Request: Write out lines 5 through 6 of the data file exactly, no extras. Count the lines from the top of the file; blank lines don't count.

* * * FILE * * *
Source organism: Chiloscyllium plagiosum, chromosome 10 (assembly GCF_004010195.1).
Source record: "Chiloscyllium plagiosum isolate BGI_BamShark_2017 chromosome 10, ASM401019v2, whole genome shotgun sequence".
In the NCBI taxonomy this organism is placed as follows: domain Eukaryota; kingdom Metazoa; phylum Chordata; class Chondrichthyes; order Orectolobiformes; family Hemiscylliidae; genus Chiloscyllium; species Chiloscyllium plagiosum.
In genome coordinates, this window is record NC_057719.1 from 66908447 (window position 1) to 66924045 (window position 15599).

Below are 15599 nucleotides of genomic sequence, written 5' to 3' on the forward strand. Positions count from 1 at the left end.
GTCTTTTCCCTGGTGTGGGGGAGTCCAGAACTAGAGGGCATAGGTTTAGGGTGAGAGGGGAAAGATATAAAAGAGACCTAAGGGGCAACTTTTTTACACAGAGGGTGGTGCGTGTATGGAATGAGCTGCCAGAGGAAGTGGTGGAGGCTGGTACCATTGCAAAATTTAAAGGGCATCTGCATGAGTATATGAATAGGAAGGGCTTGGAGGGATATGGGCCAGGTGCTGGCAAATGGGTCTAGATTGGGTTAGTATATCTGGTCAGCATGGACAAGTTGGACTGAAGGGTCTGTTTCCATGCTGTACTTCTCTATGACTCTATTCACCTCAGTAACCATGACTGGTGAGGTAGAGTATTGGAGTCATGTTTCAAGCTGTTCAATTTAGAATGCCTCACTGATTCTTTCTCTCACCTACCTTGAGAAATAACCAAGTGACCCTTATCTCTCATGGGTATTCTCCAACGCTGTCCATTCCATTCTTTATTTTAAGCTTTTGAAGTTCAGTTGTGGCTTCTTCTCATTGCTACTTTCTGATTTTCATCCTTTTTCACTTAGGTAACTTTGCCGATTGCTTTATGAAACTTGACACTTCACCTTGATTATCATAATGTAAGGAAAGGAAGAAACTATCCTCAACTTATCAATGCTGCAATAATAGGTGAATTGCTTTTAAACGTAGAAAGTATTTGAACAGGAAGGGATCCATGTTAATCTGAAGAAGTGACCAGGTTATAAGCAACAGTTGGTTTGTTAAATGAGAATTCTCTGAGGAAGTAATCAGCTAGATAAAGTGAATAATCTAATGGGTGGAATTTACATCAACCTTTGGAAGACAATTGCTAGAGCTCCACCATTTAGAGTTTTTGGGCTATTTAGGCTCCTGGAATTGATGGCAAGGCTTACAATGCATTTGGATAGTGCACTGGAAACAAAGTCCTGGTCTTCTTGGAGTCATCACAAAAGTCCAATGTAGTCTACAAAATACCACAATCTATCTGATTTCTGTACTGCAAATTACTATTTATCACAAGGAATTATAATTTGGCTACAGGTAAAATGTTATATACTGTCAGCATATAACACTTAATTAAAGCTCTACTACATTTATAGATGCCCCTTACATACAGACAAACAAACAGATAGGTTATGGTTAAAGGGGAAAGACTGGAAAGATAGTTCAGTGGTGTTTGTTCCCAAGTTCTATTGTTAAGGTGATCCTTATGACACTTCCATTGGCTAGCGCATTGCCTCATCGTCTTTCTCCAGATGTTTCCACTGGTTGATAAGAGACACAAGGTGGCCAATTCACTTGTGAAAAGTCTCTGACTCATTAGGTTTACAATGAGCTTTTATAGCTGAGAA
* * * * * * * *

Below are 15599 nucleotides of genomic sequence, written 5' to 3' on the forward strand. Positions count from 1 at the left end.
GTCTTTTCCCTGGTGTGGGGGAGTCCAGAACTAGAGGGCATAGGTTTAGGGTGAGAGGGGAAAGATATAAAAGAGACCTAAGGGGCAACTTTTTTACACAGAGGGTGGTGCGTGTATGGAATGAGCTGCCAGAGGAAGTGGTGGAGGCTGGTACCATTGCAAAATTTAAAGGGCATCTGCATGAGTATATGAATAGGAAGGGCTTGGAGGGATATGGGCCAGGTGCTGGCAAATGGGTCTAGATTGGGTTAGTATATCTGGTCAGCATGGACAAGTTGGACTGAAGGGTCTGTTTCCATGCTGTACTTCTCTATGACTCTATTCACCTCAGTAACCATGACTGGTGAGGTAGAGTATTGGAGTCATGTTTCAAGCTGTTCAATTTAGAATGCCTCACTGATTCTTTCTCTCACCTACCTTGAGAAATAACCAAGTGACCCTTATCTCTCATGGGTATTCTCCAACGCTGTCCATTCCATTCTTTATTTTAAGCTTTTGAAGTTCAGTTGTGGCTTCTTCTCATTGCTACTTTCTGATTTTCATCCTTTTTCACTTAGGTAACTTTGCCGATTGCTTTATGAAACTTGACACTTCACCTTGATTATCATAATGTAAGGAAAGGAAGAAACTATCCTCAACTTATCAATGCTGCAATAATAGGTGAATTGCTTTTAAACGTAGAAAGTATTTGAACAGGAAGGGATCCATGTTAATCTGAAGAAGTGACCAGGTTATAAGCAACAGTTGGTTTGTTAAATGAGAATTCTCTGAGGAAGTAATCAGCTAGATAAAGTGAATAATCTAATGGGTGGAATTTACATCAACCTTTGGAAGACAATTGCTAGAGCTCCACCATTTAGAGTTTTTGGGCTATTTAGGCTCCTGGAATTGATGGCAAGGCTTACAATGCATTTGGATAGTGCACTGGAAACAAAGTCCTGGTCTTCTTGGAGTCATCACAAAAGTCCAATGTAGTCTACAAAATACCACAATCTATCTGATTTCTGTACTGCAAATTACTATTTATCACAAGGAATTATAATTTGGCTACAGGTAAAATGTTATATACTGTCAGCATATAACACTTAATTAAAGCTCTACTACATTTATAGATGCCCCTTACATACAGACAAACAAACAGATAGGTTATGGTTAAAGGGGAAAGACTGGAAAGATAGTTCAGTGGTGTTTGTTCCCAAGTTCTATTGTTAAGGTGATCCTTATGACACTTCCATTGGCTAGCGCATTGCCTCATCGTCTTTCTCCAGATGTTTCCACTGGTTGATAAGAGACACAAGGTGGCCAATTCACTTGTGAAAAGTCTCTGACTCATTAGGTTTACAATGAGCTTTTATAGCTGAGAA